Liars, Guns and Money: How (not) to learn from Britain’s Iraq War

After 2.3 million words, seven years, and £13 million, what are the lessons of the Iraq ‘Chilcot’ Inquiry? Don’t just look for liars and war criminals. Ask how so many of the main players thought they were doing the right thing.

How do we understand the wrongs of the past? In the summer of 2016, the Chilcot Inquiry published its long-awaited report on Britain’s role in the 2003 Iraq War.  Poring over the report, journalists, campaigners and political opponents looked to the report to answer questions like: who was to blame? Did the government lie or conceal information? Did those at the heart of government know that they were acting wrongly? If they didn’t know, shouldn’t they have known anyway? These questions are examples of ‘juridical individualism’ – that is, seeking to attribute responsibility as one would in a criminal trial. It’s a popular approach. It seems like a tough and rigorous way of getting to the truth. But it’s actually a very problematic way of investigating big political scandals. It is concerned with bad apples, but ignores the barrel.

If we are really going to learn from the wrongs of the Iraq War, we need to go beyond these questions and ask about motive: how was it possible for the Prime Minister and other senior government figures to think that war was the right thing to do? The 2.3 million word report reveals that three beliefs validated the decision to go war: one, catastrophic terrorism could occur with little or no warning, so threats should be dealt with before they arise; two, resisting surveillance is an indication of guilt; three, democratisation and economic liberalisation are inevitable. Reducing the decision to go to war in Iraq to the honest (or dishonest mistakes) of a few bad apples overlooks the way in which these three beliefs remain with us today. We see these beliefs at work in counter-radicalisation programmes, counter-terrorism operations and remote killing. And thinking this way increases the chance of a ‘false-positive’ – that is, using force against a ‘threat’ that later turns out to be not a threat after all (just as Saddam never posed the threat that the Blair government feared). When relying on these beliefs, false positives are an ever-present possibility. By overlooking the question of motive, we are doomed to repeat the past.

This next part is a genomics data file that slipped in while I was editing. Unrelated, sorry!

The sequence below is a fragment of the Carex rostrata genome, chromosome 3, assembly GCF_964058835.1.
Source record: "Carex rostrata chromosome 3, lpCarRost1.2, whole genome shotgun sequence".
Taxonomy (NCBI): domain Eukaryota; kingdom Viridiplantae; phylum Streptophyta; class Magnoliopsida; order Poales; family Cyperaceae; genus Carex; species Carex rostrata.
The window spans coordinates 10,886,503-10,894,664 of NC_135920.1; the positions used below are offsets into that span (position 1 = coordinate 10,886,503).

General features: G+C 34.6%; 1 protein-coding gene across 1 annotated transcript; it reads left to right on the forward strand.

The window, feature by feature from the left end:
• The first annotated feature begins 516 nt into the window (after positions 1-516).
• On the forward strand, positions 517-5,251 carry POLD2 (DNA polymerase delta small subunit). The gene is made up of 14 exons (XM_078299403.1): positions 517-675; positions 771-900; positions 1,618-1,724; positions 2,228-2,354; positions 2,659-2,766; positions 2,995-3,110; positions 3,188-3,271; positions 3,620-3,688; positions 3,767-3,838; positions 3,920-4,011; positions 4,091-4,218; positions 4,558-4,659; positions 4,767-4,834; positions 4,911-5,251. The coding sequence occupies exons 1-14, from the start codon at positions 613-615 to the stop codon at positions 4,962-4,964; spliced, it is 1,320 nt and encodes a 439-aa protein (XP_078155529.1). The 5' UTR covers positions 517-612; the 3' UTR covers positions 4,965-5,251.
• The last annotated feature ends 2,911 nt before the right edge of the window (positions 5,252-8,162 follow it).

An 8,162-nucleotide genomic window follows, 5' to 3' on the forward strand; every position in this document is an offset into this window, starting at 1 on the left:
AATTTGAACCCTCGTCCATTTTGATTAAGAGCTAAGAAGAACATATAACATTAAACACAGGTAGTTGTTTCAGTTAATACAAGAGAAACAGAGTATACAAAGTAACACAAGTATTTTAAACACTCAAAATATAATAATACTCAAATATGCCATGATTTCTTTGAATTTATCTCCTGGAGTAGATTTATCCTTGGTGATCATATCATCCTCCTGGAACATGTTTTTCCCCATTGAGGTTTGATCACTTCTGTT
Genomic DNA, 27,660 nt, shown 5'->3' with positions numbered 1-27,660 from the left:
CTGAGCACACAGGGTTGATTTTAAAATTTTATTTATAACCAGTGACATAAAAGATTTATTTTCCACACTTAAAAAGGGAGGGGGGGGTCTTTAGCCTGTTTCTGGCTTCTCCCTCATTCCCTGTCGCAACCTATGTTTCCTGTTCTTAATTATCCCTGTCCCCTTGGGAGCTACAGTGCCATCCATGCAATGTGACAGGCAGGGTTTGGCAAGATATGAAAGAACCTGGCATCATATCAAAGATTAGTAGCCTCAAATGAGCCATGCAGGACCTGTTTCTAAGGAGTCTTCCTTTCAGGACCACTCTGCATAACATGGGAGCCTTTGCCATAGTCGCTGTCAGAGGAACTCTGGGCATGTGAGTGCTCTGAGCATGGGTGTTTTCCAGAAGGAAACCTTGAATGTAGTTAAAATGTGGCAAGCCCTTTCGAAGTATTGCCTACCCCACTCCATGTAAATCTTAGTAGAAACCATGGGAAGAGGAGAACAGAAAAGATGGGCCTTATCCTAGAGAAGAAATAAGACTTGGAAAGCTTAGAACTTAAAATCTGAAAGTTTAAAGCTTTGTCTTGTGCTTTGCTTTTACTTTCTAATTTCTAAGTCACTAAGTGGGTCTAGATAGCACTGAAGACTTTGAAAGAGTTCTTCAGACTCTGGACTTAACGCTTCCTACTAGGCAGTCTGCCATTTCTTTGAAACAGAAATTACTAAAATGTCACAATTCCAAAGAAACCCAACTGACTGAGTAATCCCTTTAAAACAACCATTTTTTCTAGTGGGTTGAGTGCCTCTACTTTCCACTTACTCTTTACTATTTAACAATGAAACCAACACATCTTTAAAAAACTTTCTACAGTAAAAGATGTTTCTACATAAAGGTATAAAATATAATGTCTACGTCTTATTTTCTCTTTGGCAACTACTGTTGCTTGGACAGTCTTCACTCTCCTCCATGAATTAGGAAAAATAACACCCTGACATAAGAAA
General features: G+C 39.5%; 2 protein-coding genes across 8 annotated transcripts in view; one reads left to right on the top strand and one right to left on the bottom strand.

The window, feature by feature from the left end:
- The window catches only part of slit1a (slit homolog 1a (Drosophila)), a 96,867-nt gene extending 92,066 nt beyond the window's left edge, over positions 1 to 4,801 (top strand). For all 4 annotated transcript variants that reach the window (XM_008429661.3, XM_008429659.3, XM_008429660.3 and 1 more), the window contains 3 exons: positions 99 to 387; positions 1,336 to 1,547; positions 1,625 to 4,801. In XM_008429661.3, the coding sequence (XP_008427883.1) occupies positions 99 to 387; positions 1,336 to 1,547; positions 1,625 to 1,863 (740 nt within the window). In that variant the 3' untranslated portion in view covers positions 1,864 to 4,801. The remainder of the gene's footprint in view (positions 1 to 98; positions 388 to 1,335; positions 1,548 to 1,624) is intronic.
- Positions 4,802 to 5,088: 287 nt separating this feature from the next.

Owen D Thomas

Owen D Thomas

Owen Thomas is a Lecturer in Politics and International Relations at the University of Exeter

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